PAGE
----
The buffoons of fratland intent on proving every rape culture thesis ever written struck again, this time at the University of Richmond.
“Tonight’s the type of night that makes fathers afraid to send their daughters away to school. Let’s get it,” Bozo the Frat Bro wrote in an invitation to his Kappa Alpha rager last weekend.
“This is gonna be one for the books,” promised the invitation, emailed to nearly 100 people on campus, “so we’re looking forward to watching that lodge virginity be gobbled up for all. See you boys tonight.”
Seriously, boys, put the swords down and take off your horned helmets. Are you sure you haven’t been infiltrated by anti-fraternity moles trying to destroy you? Because this note is all kinds of stupid.
And it really calls into question all the high-minded malarkey that keeps being used to justify the Greek system at American universities.
Here is what the fraternity promises to teach you, inside the hallowed, beer-soaked walls of the KA frat house:
“You come to college with your values intact; you’ve learned from family and friends what’s right and wrong,” according to the fraternity’s website. “While in college, KA helps you keep your compass straight, develop your values-set and experiences, and points you in a great direction for your future. Then, with our history and your experience, your journey in life seems a little clearer. ”
The University of Richmond suspended the frat, the same way so many others have been suspended.
The list of Kappa Alpha incidents on other campuses is pretty long, including blackface parties, a pledge who had to have a testicle surgically removed after a brother gave him a “super wedgie” and last year’s lawsuit by the son of Alabama’s House minority leader, who said the hazing at his chapter of the frat was damaging enough to end his football career.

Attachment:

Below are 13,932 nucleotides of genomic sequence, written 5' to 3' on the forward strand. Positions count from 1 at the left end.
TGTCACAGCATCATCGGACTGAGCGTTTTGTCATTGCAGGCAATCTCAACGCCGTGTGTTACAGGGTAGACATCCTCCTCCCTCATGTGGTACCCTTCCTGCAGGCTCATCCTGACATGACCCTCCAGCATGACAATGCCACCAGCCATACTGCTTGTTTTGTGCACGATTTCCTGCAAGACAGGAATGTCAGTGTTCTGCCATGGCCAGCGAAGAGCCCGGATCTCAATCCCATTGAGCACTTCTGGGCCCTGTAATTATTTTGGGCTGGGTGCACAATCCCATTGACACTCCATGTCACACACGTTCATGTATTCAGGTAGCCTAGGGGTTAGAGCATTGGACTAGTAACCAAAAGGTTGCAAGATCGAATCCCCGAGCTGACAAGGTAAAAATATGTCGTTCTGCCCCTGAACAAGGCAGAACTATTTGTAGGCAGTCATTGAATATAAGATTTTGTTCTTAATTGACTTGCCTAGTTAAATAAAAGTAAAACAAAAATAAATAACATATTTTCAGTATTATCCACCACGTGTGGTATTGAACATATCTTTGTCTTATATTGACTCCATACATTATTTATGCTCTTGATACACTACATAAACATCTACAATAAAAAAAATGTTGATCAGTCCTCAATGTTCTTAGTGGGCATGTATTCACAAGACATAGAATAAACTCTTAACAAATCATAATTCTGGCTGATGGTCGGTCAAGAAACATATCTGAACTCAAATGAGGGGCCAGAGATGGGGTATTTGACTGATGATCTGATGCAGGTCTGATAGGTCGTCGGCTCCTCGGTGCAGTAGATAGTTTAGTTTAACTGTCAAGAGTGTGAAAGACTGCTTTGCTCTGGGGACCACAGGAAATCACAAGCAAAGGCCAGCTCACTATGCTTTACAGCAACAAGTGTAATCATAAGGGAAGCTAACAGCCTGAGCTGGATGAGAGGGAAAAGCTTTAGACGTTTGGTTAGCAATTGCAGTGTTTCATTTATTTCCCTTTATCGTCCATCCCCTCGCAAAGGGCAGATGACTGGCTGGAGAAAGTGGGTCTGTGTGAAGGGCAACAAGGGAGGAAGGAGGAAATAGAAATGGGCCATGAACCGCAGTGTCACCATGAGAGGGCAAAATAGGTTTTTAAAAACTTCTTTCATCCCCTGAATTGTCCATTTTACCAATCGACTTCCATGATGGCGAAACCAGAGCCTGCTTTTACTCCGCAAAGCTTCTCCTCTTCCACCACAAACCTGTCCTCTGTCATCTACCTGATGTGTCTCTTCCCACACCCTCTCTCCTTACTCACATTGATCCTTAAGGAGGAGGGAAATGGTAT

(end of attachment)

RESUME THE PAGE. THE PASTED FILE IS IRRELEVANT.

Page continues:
It was at a Kappa Alpha party that former Stanford swimmer and new member of the nation’s sexual offender registry Brock Turner got hammered before assaulting an unconscious woman on campus.
They’ve been doing moronic stuff since 1873, when Kappa Alpha pledge Mortimer N. Leggett was brought out into the Cornell University woods at night and blindfolded as part of an initiation ceremony. He died after falling into a gorge.
But singling out the KAs isn’t the fix. This story spans the Greek alphabet.
At Tau Kappa Epsilon at Towson University in Maryland, two students were arrested this summer after a spring initiation hazing ritual of making a 19-year-old pledge drink something caustic enough to burn his esophagus and make him vomit blood, then bullying him into avoiding medical treatment so they wouldn’t get into trouble.
Or the gentleman of Sigma Nu at Old Dominion University in Norfolk, who draped signs outside their fratcave on the first week of school last year that read: “Rowdy and fun, hope your baby girl is ready for a good time,” “Freshman Daughter Drop Off” and “Go ahead and Drop Off Mom Too.”
Hundreds of thousands of men — among them our nation’s leaders in government and business — have been members of fraternities. And hundreds of thousands of women have been members of sororities.
The folks who treasure those ties point to lifelong friendships, professional networks and millions of dollars raised for charity. I get the appeal. My husband was in a fraternity when we were in college. And, to be fair, plenty of campus sex assaults have no connection to fraternities.